Inner Dinner

Prebiotics get delayed treatment in the gut, and that's good news for the brain.

By Annie McDonough, published September 4, 2018 - last reviewed on November 5, 2018

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Once upon a time, gut mechanics were simple. You sat at a table, ate your dinner, a bunch of enzymes along the gastrointestinal tract released the nutrients, and the bloodstream delivered them to all points to keep your body going. But the discovery that the gut hosts billions of bacteria that are metabolically enterprising has changed all that.

Scientists are still figuring out how the food we eat is fully processed, but they do now know that how nutrients nourish you is just the half of it. What you eat doesn't feed you alone; it supports the two pounds of bacteria and other microorganisms—the microbiome—that make their home in your gut lining and, in ways still being discovered, profoundly influence your mental and physical health.

Here's the funny part: It's what your body can't digest that may be the biggest boon to your well-being. A thriving secondary market for indigestibles exists in the colon, the end of the digestive line. Diverse families of bacteria permanently stationed there selectively feed on incoming supplies of enzyme-resistant carbohydrates (generally by fermenting them) and consequently flourish, determining the very makeup of the microbiome. The composition of the human microbiome, researchers are finding, influences such functions as sleep, memory, appetite regulation, vulnerability to stress, susceptibility to anxiety and depression, and more.

Collectively, the resistant starches are known as prebiotics because they serve as supper for the colon's colonies of bugs. Under normal conditions, the microbes in your intestinal tract are a diversified lot; prebiotics, whether consumed naturally in foods or taken as supplements, are critical to maintaining a rich array of bacteria.

"Research is emerging to suggest that prebiotics may influence stress-related behaviors and mood," says Jane Foster, an associate professor of psychiatry and behavioral neuroscience at Canada's McMaster University. Notably, prebiotics influence the production of gut bug-derived metabolites such as short-chain fatty acids, compounds that play a pivotal role in gut-brain communication.

Studies show that prebiotics curb the neuroendocrine response to stress, dampening secretion of the hormone cortisol. They also modulate the way the brain processes emotional information, keeping it from dwelling on negative stimuli.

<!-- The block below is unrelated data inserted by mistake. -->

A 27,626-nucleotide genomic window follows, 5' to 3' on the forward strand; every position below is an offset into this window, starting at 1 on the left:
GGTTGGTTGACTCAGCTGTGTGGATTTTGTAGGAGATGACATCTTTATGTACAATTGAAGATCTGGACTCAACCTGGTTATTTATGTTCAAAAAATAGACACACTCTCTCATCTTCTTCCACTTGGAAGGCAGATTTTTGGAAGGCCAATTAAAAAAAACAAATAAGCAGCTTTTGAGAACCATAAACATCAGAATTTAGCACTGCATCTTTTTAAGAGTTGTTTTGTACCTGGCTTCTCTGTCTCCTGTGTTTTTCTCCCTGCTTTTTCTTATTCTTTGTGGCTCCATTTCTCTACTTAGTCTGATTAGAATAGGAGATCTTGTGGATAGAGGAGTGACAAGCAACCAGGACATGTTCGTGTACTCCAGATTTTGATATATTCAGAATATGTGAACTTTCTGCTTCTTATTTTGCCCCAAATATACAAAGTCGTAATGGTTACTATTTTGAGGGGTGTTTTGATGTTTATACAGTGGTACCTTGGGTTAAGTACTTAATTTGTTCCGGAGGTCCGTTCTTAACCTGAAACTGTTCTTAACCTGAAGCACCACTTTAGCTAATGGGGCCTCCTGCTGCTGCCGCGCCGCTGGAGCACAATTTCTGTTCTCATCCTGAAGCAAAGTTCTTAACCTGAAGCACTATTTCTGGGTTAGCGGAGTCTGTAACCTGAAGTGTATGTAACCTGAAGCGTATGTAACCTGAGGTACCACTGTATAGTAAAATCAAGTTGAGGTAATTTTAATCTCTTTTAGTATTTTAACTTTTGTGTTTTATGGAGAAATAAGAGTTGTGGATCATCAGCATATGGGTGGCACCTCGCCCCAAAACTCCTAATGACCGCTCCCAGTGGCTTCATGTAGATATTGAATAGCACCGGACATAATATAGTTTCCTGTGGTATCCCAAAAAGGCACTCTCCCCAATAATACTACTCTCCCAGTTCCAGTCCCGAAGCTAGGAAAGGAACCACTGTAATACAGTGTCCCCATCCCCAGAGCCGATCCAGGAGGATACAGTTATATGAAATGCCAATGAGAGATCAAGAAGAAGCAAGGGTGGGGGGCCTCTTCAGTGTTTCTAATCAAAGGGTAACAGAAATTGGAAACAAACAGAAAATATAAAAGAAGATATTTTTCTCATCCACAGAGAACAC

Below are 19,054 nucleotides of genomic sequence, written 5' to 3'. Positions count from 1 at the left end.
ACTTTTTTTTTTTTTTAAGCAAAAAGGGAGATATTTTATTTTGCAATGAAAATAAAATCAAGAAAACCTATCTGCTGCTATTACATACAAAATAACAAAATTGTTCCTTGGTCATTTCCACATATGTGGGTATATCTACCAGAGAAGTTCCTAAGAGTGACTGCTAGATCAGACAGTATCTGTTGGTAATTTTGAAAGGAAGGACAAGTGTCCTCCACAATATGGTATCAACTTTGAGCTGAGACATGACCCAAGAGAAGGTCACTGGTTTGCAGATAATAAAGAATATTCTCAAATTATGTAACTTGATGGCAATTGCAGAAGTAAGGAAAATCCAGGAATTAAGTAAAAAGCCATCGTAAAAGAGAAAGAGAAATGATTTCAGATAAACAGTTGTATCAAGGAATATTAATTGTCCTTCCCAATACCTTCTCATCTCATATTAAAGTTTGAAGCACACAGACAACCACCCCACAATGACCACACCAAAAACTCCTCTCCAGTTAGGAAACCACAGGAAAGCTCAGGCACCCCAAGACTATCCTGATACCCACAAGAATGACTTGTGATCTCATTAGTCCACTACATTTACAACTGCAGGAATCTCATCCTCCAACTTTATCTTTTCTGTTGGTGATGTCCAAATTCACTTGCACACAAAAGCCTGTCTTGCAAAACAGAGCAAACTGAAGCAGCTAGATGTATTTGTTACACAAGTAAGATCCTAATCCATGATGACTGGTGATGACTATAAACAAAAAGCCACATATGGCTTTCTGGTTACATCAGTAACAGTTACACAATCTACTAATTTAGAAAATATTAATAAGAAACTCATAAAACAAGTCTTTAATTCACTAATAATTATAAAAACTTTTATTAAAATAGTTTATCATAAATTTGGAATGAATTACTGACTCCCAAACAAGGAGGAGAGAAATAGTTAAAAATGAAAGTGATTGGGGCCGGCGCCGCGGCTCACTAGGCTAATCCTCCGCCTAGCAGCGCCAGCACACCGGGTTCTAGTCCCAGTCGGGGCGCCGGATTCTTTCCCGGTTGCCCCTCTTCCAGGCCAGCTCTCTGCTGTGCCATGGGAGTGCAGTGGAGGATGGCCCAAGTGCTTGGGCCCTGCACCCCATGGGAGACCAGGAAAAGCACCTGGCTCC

The best-known and -researched prebiotics are the complex carbohydrates FOS (fructooligosaccharides, found in fruits and vegetables) and GOS (galactooligosaccharides, found in legumes). But there's new evidence that polyphenol antioxidants in green tea, red wine, blueberries, and cocoa boost populations of beneficial bacteria in the microbiome.

Inulin, a prebiotic found in chicory, has been shown to help normalize weight in overweight or obese adolescents. When researchers supplied 38 children with either inulin or a placebo, those in the inulin group not only experienced normalized weight gain for their age, but the prebiotic also reduced whole body fat and trunk fat. It also improved the diversity of gut bacteria. The researchers believe that the use of prebiotics can be an easy and effective way to help adolescents control weight.

Adolescence may be a particularly important time for regulation of gut health because the diversity of the microbiome during that period can have lasting effects. Research indicates that the gut biome helps set the body's stress threshold for life during certain sensitive periods of development, when the brain is growing especially rapidly. The period just after birth is one such time; adolescence is another.  

The effects of prebiotic consumption may be different at different stages of development, says Foster. But overall, she observes, prebiotics are dietary components that can promote gut health with links to well-being at any age.

Prebiotics and Their Sources

Prebiotic: Fructans (fructooligosaccharides
and inulin)
Food Source: Asparagus, sugar beets, garlic, chicory, onions, Jerusalem artichokes, wheat, honey, bananas, barley, tomatoes, rye

Prebiotic: Galactans (galactooligosaccharides)
Food Source: Human milk, cow's milk, legumes

Prebiotic: Xylooligosaccharides
Food Source: Bamboo shoots, fruits, vegetables, milk, honey, wheat bran

Fiber Optics

Prebiotics were first defined in 1995 as "nondigestible food ingredients that beneficially affect the host by selectively stimulating the growth and/or activity of one or a limited number of bacteria already resident in the gut."

  • Largely nondigestible carbohydrates (fiber), prebiotics act as fertilizer for specific strains of healthy gut bacteria.
  • The most common prebiotics, FOS and GOS, primarily promote the growth of bifidobacteria in the gut.
  • Every person's microbial profile is distinct, influenced by genetics, age, and sex as well as diet.
  • Foods particularly rich in prebiotics include chicory root, Jerusalem artichokes, raw garlic, leeks, and onions.
  • While the RDA for fiber is 25 to 38 grams a day, Americans on average fall significantly short of that amount, consuming only about 16 g/day.
  • When combined with milk proteins, prebiotics consumed in early life have been shown to temper the negative impact of stress on sleep.
  • Prebiotics can normalize weight gain in overweight and obese children.
  • Dietary prebiotics have been shown to reduce depression and anxiety-like symptoms in adult mice in preclinical trials.
  • Prebiotics can reduce inflammation and inhibit pathogens.